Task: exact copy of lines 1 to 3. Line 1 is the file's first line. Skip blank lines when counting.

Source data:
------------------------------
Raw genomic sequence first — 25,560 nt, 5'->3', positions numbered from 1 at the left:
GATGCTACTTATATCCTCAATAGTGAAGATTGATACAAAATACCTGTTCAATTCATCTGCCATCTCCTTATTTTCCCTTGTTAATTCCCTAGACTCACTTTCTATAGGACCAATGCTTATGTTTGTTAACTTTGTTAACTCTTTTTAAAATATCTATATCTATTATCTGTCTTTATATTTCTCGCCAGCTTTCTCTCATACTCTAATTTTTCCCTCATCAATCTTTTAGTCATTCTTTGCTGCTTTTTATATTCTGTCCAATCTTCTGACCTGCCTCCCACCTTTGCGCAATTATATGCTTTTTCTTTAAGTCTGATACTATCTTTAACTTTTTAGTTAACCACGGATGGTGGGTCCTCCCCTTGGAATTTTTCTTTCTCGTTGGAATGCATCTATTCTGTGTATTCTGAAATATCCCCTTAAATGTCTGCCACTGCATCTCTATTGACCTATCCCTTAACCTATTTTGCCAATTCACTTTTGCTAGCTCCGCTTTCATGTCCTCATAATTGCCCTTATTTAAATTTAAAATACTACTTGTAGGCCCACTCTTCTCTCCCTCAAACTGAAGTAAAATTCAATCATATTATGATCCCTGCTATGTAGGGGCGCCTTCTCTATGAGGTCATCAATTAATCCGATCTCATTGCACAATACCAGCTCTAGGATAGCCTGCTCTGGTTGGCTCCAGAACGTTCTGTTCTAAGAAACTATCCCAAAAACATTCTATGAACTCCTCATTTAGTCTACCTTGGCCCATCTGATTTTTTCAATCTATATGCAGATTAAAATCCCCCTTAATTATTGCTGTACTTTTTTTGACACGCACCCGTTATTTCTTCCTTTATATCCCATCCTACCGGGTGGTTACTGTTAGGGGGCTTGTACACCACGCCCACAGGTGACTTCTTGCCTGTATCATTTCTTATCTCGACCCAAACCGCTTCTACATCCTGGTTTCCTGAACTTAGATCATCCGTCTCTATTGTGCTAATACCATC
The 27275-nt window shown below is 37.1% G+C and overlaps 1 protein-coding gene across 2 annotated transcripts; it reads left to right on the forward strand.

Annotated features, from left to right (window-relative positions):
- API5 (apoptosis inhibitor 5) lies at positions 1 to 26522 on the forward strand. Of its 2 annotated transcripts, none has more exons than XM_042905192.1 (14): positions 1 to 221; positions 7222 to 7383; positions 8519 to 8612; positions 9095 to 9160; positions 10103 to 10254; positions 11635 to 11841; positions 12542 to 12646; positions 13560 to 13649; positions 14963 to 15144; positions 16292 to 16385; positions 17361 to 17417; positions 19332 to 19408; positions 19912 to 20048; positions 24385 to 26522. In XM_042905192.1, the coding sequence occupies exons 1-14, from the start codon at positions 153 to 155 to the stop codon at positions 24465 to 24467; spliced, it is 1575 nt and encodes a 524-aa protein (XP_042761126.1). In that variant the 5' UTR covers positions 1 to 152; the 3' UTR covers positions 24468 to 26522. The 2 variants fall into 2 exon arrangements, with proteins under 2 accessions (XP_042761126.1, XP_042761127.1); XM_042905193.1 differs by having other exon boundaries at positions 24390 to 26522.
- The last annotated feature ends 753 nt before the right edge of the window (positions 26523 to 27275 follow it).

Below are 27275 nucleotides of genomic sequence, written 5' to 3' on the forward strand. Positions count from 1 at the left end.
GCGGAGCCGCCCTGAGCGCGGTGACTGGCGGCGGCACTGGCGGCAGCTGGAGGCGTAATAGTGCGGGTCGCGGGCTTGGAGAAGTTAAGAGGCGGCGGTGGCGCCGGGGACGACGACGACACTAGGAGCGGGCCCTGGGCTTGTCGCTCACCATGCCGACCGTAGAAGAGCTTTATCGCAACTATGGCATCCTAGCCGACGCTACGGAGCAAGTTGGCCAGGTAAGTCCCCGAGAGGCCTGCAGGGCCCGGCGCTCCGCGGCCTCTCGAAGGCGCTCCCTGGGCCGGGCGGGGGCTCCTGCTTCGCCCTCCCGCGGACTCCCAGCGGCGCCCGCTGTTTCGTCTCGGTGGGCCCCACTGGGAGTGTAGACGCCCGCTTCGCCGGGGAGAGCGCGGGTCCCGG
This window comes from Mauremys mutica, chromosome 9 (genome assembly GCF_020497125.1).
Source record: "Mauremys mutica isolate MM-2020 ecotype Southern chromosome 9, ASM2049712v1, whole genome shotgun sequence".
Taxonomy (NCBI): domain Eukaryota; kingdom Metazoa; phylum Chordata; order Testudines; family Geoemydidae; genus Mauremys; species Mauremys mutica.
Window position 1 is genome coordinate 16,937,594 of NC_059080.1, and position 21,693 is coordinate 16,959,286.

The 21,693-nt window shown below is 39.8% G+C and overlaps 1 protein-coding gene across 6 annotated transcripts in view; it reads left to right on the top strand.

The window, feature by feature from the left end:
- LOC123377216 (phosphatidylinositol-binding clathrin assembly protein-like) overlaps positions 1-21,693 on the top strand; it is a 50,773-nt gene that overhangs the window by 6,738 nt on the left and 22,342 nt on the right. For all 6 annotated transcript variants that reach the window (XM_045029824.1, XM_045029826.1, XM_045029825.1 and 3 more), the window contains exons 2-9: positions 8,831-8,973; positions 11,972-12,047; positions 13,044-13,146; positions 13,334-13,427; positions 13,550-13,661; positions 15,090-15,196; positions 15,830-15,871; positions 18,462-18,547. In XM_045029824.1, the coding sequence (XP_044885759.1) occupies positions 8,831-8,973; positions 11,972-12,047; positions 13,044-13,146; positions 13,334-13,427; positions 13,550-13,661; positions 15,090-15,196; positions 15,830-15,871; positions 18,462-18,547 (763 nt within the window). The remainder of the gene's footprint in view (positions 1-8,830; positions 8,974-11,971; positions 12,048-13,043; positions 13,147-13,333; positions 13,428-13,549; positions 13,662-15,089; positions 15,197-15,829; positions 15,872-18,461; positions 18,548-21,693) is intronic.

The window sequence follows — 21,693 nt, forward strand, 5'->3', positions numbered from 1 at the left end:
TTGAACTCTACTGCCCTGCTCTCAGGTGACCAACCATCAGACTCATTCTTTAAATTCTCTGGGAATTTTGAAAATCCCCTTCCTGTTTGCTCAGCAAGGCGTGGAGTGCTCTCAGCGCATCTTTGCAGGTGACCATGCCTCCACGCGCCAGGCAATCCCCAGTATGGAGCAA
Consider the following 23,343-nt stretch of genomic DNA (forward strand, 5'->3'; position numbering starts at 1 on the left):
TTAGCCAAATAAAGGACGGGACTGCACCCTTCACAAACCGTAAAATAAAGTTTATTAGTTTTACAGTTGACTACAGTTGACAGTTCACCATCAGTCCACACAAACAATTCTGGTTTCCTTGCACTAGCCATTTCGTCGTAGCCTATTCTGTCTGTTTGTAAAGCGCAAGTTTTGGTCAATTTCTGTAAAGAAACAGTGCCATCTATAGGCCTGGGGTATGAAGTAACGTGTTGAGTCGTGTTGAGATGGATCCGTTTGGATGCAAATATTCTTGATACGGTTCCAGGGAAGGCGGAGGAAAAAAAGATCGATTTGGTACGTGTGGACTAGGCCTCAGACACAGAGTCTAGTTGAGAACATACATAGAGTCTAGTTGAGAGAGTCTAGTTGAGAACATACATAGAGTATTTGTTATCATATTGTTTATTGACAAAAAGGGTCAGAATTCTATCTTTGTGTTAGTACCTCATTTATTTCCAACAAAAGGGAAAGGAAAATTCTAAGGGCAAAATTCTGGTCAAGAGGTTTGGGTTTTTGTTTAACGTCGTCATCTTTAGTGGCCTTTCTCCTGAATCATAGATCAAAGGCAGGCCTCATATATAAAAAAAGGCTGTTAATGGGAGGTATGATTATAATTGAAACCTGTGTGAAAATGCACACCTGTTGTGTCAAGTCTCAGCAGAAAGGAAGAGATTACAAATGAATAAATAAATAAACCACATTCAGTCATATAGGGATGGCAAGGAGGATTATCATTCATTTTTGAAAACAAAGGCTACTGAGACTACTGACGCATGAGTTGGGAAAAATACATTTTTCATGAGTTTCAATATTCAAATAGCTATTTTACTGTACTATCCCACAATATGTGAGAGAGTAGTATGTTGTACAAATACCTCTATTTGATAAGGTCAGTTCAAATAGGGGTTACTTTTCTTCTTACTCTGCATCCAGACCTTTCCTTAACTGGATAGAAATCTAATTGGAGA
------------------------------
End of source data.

Raw genomic sequence first — 25,560 nt, 5'->3', positions numbered from 1 at the left:
GATGCTACTTATATCCTCAATAGTGAAGATTGATACAAAATACCTGTTCAATTCATCTGCCATCTCCTTATTTTCCCTTGTTAATTCCCTAGACTCACTTTCTATAGGACCAATGCTTATGTTTGTTAACTTTGTTAACTCTTTTTAAAATATCTATATCTATTATCTGTCTTTATATTTCTCGCCAGCTTTCTCTCATACTCTAATTTTTCCCTCATCAATCTTTTAGTCATTCTTTGCTGCTTTTTATATTCTGTCCAATCTTCTGACCTGCCTCCCACCTTTGCGCAATTATATGCTTTTTCTTTAAGTCTGATACTATCTTTAACTTTTTAGTTAACCACGGATGGTGGGTCCTCCCCTTGGAATTTTTCTTTCTCGTTGGAATGCATCTATTCTGTGTATTCTGAAATATCCCCTTAAATGTCTGCCACTGCATCTCTATTGACCTATCCCTTAACCTATTTTGCCAATTCACTTTTGCTAGCTCCGCTTTCATGTCCTCATAATTGCCCTTATTTAAATTTAAAATACTACTTGTAGGCCCACTCTTCTCTCCCTCAAACTGAAGTAAAATTCAATCATATTATGATCCCTGCTATGTAGGGGCGCCTTCTCTATGAGGTCATCAATTAATCCGATCTCATTGCACAATACCAGCTCTAGGATAGCCTGCTCTGGTTGGCTCCAGAACGTTCTGTTCTAAGAAACTATCCCAAAAACATTCTATGAACTCCTCATTTAGTCTACCTTGGCCCATCTGATTTTTTCAATCTATATGCAGATTAAAATCCCCCTTAATTATTGCTGTACTTTTTTTGACACGCACCCGTTATTTCTTCCTTTATATCCCATCCTACCGGGTGGTTACTGTTAGGGGGCTTGTACACCACGCCCACAGGTGACTTCTTGCCTGTATCATTTCTTATCTCGACCCAAACCGCTTCTACATCCTGGTTTCCTGAACTTAGATCATCCGTCTCTATTGTGCTAATACCATC
The 27275-nt window shown below is 37.1% G+C and overlaps 1 protein-coding gene across 2 annotated transcripts; it reads left to right on the forward strand.